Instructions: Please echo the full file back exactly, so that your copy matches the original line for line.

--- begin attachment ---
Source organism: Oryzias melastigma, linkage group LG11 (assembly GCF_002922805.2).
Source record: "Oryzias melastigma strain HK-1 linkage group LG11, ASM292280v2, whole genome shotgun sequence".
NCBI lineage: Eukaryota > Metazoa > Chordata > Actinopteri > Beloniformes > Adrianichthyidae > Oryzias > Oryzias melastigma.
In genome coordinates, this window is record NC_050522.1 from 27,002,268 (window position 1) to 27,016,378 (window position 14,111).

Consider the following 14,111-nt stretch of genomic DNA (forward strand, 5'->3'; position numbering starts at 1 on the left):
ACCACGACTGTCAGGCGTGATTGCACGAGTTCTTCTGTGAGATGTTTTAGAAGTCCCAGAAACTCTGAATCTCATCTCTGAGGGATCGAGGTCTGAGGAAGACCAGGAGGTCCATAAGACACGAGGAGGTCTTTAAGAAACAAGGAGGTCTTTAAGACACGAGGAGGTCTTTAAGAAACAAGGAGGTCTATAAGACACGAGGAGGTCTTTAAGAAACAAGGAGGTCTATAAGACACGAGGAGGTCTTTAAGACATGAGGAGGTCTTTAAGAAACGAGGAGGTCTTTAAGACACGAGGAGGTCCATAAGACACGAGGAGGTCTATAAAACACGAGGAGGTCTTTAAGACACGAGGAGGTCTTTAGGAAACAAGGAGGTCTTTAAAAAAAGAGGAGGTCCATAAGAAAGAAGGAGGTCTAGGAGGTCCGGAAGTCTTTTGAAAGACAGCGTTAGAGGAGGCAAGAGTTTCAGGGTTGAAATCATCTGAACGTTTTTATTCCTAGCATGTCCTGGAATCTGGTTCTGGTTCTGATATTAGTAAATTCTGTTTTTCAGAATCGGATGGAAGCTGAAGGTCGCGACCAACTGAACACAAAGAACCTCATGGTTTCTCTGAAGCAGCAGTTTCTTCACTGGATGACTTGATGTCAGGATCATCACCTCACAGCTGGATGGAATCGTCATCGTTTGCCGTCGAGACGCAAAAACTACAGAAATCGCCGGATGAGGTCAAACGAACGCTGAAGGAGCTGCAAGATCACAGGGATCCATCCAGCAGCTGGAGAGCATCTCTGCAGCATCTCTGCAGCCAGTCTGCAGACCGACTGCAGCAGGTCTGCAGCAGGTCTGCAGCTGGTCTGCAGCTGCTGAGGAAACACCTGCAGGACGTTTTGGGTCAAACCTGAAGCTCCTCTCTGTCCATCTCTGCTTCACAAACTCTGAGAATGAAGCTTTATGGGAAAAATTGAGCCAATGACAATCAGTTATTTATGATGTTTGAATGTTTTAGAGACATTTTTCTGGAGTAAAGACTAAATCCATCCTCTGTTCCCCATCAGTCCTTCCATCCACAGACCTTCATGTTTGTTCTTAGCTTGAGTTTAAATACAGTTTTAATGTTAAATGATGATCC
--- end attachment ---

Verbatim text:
Source organism: Oryzias melastigma, linkage group LG11 (assembly GCF_002922805.2).
Source record: "Oryzias melastigma strain HK-1 linkage group LG11, ASM292280v2, whole genome shotgun sequence".
NCBI lineage: Eukaryota > Metazoa > Chordata > Actinopteri > Beloniformes > Adrianichthyidae > Oryzias > Oryzias melastigma.
In genome coordinates, this window is record NC_050522.1 from 27,002,268 (window position 1) to 27,016,378 (window position 14,111).

Consider the following 14,111-nt stretch of genomic DNA (forward strand, 5'->3'; position numbering starts at 1 on the left):
ACCACGACTGTCAGGCGTGATTGCACGAGTTCTTCTGTGAGATGTTTTAGAAGTCCCAGAAACTCTGAATCTCATCTCTGAGGGATCGAGGTCTGAGGAAGACCAGGAGGTCCATAAGACACGAGGAGGTCTTTAAGAAACAAGGAGGTCTTTAAGACACGAGGAGGTCTTTAAGAAACAAGGAGGTCTATAAGACACGAGGAGGTCTTTAAGAAACAAGGAGGTCTATAAGACACGAGGAGGTCTTTAAGACATGAGGAGGTCTTTAAGAAACGAGGAGGTCTTTAAGACACGAGGAGGTCCATAAGACACGAGGAGGTCTATAAAACACGAGGAGGTCTTTAAGACACGAGGAGGTCTTTAGGAAACAAGGAGGTCTTTAAAAAAAGAGGAGGTCCATAAGAAAGAAGGAGGTCTAGGAGGTCCGGAAGTCTTTTGAAAGACAGCGTTAGAGGAGGCAAGAGTTTCAGGGTTGAAATCATCTGAACGTTTTTATTCCTAGCATGTCCTGGAATCTGGTTCTGGTTCTGATATTAGTAAATTCTGTTTTTCAGAATCGGATGGAAGCTGAAGGTCGCGACCAACTGAACACAAAGAACCTCATGGTTTCTCTGAAGCAGCAGTTTCTTCACTGGATGACTTGATGTCAGGATCATCACCTCACAGCTGGATGGAATCGTCATCGTTTGCCGTCGAGACGCAAAAACTACAGAAATCGCCGGATGAGGTCAAACGAACGCTGAAGGAGCTGCAAGATCACAGGGATCCATCCAGCAGCTGGAGAGCATCTCTGCAGCATCTCTGCAGCCAGTCTGCAGACCGACTGCAGCAGGTCTGCAGCAGGTCTGCAGCTGGTCTGCAGCTGCTGAGGAAACACCTGCAGGACGTTTTGGGTCAAACCTGAAGCTCCTCTCTGTCCATCTCTGCTTCACAAACTCTGAGAATGAAGCTTTATGGGAAAAATTGAGCCAATGACAATCAGTTATTTATGATGTTTGAATGTTTTAGAGACATTTTTCTGGAGTAAAGACTAAATCCATCCTCTGTTCCCCATCAGTCCTTCCATCCACAGACCTTCATGTTTGTTCTTAGCTTGAGTTTAAATACAGTTTTAATGTTAAATGATGATCC